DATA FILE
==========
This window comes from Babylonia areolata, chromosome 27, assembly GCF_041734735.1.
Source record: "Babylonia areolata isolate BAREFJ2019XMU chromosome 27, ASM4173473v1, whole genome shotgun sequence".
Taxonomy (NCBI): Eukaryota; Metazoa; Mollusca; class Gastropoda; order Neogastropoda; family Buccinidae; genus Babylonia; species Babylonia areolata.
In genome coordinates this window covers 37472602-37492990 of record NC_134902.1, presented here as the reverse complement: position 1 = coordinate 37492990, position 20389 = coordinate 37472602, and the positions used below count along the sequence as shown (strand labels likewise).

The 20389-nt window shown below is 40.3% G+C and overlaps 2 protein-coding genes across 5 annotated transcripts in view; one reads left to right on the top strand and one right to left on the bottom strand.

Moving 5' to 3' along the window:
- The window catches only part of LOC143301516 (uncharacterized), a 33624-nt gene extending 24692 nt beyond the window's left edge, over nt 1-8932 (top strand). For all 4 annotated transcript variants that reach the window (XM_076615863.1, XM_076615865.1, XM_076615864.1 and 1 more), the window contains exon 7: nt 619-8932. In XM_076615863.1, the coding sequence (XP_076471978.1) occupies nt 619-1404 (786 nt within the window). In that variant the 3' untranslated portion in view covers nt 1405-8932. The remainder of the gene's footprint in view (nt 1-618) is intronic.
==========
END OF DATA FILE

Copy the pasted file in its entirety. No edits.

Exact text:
This window comes from Babylonia areolata, chromosome 27, assembly GCF_041734735.1.
Source record: "Babylonia areolata isolate BAREFJ2019XMU chromosome 27, ASM4173473v1, whole genome shotgun sequence".
Taxonomy (NCBI): Eukaryota; Metazoa; Mollusca; class Gastropoda; order Neogastropoda; family Buccinidae; genus Babylonia; species Babylonia areolata.
In genome coordinates this window covers 37472602-37492990 of record NC_134902.1, presented here as the reverse complement: position 1 = coordinate 37492990, position 20389 = coordinate 37472602, and the positions used below count along the sequence as shown (strand labels likewise).

The 20389-nt window shown below is 40.3% G+C and overlaps 2 protein-coding genes across 5 annotated transcripts in view; one reads left to right on the top strand and one right to left on the bottom strand.

Moving 5' to 3' along the window:
- The window catches only part of LOC143301516 (uncharacterized), a 33624-nt gene extending 24692 nt beyond the window's left edge, over nt 1-8932 (top strand). For all 4 annotated transcript variants that reach the window (XM_076615863.1, XM_076615865.1, XM_076615864.1 and 1 more), the window contains exon 7: nt 619-8932. In XM_076615863.1, the coding sequence (XP_076471978.1) occupies nt 619-1404 (786 nt within the window). In that variant the 3' untranslated portion in view covers nt 1405-8932. The remainder of the gene's footprint in view (nt 1-618) is intronic.